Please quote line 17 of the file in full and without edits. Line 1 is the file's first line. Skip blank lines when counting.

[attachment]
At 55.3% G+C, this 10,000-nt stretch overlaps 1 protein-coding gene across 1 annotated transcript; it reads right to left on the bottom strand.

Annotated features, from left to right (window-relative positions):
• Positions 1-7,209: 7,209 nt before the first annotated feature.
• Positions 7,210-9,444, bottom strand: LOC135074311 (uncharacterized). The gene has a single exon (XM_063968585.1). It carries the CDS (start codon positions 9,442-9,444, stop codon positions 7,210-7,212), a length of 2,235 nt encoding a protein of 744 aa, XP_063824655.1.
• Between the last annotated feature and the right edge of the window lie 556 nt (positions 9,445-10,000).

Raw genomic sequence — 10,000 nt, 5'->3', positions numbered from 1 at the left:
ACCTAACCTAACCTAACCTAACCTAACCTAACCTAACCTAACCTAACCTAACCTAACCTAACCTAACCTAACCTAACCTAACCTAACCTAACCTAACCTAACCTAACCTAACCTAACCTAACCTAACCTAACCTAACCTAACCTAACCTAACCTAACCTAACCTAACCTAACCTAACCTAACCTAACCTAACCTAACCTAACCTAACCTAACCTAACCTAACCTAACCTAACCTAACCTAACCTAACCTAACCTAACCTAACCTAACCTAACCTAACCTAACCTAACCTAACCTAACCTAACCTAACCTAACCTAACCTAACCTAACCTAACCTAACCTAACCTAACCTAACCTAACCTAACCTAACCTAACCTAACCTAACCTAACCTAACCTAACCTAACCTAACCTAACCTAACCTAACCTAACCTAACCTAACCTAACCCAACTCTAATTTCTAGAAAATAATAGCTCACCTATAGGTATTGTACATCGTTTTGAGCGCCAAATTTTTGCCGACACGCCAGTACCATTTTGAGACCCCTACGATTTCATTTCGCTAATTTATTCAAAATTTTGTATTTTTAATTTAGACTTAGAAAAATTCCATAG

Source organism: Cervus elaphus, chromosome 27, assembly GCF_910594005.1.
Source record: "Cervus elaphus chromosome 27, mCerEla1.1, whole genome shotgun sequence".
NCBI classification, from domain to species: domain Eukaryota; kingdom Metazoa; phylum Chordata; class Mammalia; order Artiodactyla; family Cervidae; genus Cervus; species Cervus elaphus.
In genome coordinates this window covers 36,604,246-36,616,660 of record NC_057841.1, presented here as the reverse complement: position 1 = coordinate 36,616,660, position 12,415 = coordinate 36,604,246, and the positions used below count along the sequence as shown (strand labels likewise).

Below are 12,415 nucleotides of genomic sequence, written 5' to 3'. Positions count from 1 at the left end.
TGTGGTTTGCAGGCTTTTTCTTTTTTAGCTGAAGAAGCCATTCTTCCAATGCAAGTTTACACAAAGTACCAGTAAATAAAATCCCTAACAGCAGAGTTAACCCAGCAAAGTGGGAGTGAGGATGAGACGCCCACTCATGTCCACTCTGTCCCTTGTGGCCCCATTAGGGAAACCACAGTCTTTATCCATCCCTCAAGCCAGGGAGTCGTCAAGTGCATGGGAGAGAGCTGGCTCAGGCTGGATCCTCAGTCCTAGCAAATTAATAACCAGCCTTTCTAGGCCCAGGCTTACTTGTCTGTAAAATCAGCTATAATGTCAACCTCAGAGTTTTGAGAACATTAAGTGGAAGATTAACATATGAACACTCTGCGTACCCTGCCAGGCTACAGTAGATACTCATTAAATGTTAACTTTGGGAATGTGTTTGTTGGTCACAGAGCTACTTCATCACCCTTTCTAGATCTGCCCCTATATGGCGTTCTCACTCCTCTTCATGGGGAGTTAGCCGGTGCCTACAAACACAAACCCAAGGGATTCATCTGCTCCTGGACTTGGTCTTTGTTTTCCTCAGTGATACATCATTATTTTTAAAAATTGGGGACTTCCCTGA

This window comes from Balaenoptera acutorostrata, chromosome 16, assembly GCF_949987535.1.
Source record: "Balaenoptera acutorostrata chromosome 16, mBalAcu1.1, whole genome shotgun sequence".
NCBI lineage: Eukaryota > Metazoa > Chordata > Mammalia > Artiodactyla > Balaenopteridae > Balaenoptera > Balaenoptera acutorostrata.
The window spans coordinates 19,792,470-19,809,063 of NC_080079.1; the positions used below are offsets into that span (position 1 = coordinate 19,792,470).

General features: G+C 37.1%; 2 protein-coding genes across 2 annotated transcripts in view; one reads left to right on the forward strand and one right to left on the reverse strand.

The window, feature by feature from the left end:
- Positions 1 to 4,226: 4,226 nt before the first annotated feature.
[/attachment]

The window spans coordinates 19,792,470-19,809,063 of NC_080079.1; the positions used below are offsets into that span (position 1 = coordinate 19,792,470).